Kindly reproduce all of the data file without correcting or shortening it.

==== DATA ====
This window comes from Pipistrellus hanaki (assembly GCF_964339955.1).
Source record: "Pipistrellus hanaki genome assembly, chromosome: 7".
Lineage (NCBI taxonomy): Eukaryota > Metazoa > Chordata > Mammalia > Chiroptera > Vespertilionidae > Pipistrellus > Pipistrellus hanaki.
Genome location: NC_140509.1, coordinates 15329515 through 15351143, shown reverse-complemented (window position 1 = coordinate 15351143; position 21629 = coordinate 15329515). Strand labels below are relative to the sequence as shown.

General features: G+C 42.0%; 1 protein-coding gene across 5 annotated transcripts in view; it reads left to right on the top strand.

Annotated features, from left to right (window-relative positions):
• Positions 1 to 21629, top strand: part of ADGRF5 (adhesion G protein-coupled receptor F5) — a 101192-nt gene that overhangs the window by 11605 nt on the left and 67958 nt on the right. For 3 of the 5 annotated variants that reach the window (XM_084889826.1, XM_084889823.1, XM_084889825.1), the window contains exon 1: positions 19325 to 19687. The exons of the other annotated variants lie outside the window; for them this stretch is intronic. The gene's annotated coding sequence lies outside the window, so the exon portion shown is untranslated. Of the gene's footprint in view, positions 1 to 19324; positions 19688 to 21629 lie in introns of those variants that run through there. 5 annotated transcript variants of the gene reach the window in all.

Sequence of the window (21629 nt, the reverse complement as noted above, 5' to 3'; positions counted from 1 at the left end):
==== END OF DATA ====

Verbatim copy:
This window comes from Pipistrellus hanaki (assembly GCF_964339955.1).
Source record: "Pipistrellus hanaki genome assembly, chromosome: 7".
Lineage (NCBI taxonomy): Eukaryota > Metazoa > Chordata > Mammalia > Chiroptera > Vespertilionidae > Pipistrellus > Pipistrellus hanaki.
Genome location: NC_140509.1, coordinates 15329515 through 15351143, shown reverse-complemented (window position 1 = coordinate 15351143; position 21629 = coordinate 15329515). Strand labels below are relative to the sequence as shown.

General features: G+C 42.0%; 1 protein-coding gene across 5 annotated transcripts in view; it reads left to right on the top strand.

Annotated features, from left to right (window-relative positions):
• Positions 1 to 21629, top strand: part of ADGRF5 (adhesion G protein-coupled receptor F5) — a 101192-nt gene that overhangs the window by 11605 nt on the left and 67958 nt on the right. For 3 of the 5 annotated variants that reach the window (XM_084889826.1, XM_084889823.1, XM_084889825.1), the window contains exon 1: positions 19325 to 19687. The exons of the other annotated variants lie outside the window; for them this stretch is intronic. The gene's annotated coding sequence lies outside the window, so the exon portion shown is untranslated. Of the gene's footprint in view, positions 1 to 19324; positions 19688 to 21629 lie in introns of those variants that run through there. 5 annotated transcript variants of the gene reach the window in all.

Sequence of the window (21629 nt, the reverse complement as noted above, 5' to 3'; positions counted from 1 at the left end):